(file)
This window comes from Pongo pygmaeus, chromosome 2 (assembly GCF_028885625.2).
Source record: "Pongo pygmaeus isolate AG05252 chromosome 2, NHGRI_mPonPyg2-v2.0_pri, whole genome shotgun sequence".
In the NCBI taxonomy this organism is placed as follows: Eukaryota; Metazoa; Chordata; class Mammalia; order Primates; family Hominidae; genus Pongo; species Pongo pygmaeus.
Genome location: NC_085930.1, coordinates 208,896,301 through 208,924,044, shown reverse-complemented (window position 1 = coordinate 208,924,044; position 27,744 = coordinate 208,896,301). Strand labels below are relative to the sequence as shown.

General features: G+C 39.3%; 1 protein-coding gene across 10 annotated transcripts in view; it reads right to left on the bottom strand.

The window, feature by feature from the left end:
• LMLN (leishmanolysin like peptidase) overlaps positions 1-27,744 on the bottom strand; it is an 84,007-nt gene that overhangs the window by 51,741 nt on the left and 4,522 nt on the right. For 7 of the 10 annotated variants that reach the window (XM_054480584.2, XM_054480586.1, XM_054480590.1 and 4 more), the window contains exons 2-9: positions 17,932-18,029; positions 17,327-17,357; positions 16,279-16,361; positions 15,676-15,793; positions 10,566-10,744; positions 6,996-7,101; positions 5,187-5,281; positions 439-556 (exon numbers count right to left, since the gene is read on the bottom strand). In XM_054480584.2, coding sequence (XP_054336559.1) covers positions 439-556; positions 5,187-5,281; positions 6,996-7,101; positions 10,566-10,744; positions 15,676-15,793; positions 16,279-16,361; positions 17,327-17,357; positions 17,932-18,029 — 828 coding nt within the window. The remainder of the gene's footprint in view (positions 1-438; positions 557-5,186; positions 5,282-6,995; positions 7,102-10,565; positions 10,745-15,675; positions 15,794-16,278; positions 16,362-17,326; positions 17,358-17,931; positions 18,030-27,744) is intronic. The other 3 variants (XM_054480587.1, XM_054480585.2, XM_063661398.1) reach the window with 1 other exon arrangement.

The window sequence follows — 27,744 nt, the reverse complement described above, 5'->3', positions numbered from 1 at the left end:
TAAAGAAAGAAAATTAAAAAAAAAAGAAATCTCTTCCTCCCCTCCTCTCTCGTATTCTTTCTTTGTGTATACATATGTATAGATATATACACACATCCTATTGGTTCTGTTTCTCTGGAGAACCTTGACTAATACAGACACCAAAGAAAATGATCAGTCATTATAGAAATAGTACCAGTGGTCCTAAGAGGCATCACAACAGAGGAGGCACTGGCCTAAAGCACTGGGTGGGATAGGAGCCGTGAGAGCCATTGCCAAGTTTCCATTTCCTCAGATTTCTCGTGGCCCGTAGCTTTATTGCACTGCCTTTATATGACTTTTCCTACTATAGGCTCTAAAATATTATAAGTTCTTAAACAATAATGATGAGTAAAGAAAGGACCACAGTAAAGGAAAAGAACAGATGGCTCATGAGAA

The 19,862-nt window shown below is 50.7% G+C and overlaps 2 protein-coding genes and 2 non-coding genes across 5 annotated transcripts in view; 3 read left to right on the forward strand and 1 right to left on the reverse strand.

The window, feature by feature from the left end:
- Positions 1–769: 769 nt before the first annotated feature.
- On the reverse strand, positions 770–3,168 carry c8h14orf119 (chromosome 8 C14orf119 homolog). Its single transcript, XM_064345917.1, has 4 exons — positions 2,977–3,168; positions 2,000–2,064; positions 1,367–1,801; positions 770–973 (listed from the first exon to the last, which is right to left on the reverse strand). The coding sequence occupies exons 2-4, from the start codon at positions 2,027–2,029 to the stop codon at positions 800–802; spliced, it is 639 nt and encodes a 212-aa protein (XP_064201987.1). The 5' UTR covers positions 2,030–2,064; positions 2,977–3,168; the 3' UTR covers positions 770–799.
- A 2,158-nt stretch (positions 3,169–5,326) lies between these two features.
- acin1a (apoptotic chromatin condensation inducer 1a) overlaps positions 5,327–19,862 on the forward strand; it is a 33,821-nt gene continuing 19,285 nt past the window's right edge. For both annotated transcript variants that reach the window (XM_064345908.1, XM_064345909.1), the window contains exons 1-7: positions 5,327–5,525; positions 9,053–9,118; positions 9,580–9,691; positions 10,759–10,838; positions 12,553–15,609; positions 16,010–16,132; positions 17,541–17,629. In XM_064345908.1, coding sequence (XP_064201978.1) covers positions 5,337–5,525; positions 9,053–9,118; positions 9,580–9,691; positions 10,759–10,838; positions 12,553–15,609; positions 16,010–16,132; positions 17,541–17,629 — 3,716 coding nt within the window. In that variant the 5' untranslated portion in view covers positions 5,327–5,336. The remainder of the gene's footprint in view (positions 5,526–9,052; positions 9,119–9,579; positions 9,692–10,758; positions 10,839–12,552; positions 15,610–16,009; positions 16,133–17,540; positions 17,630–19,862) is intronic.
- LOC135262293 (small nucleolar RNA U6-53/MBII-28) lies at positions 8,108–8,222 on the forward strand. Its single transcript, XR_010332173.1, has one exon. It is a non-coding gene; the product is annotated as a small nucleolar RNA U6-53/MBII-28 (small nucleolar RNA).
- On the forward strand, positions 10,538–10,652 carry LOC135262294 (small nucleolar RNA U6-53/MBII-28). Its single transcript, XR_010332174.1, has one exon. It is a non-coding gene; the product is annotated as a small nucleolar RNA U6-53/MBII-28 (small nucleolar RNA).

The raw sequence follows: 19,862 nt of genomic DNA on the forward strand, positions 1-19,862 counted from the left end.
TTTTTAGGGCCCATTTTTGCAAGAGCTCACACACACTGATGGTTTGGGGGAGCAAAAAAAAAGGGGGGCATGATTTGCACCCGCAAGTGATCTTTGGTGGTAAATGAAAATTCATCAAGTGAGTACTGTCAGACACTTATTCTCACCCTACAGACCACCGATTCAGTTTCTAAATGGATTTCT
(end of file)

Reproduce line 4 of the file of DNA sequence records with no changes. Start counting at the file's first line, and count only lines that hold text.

Genome location: NC_085930.1, coordinates 208,896,301 through 208,924,044, shown reverse-complemented (window position 1 = coordinate 208,924,044; position 27,744 = coordinate 208,896,301). Strand labels below are relative to the sequence as shown.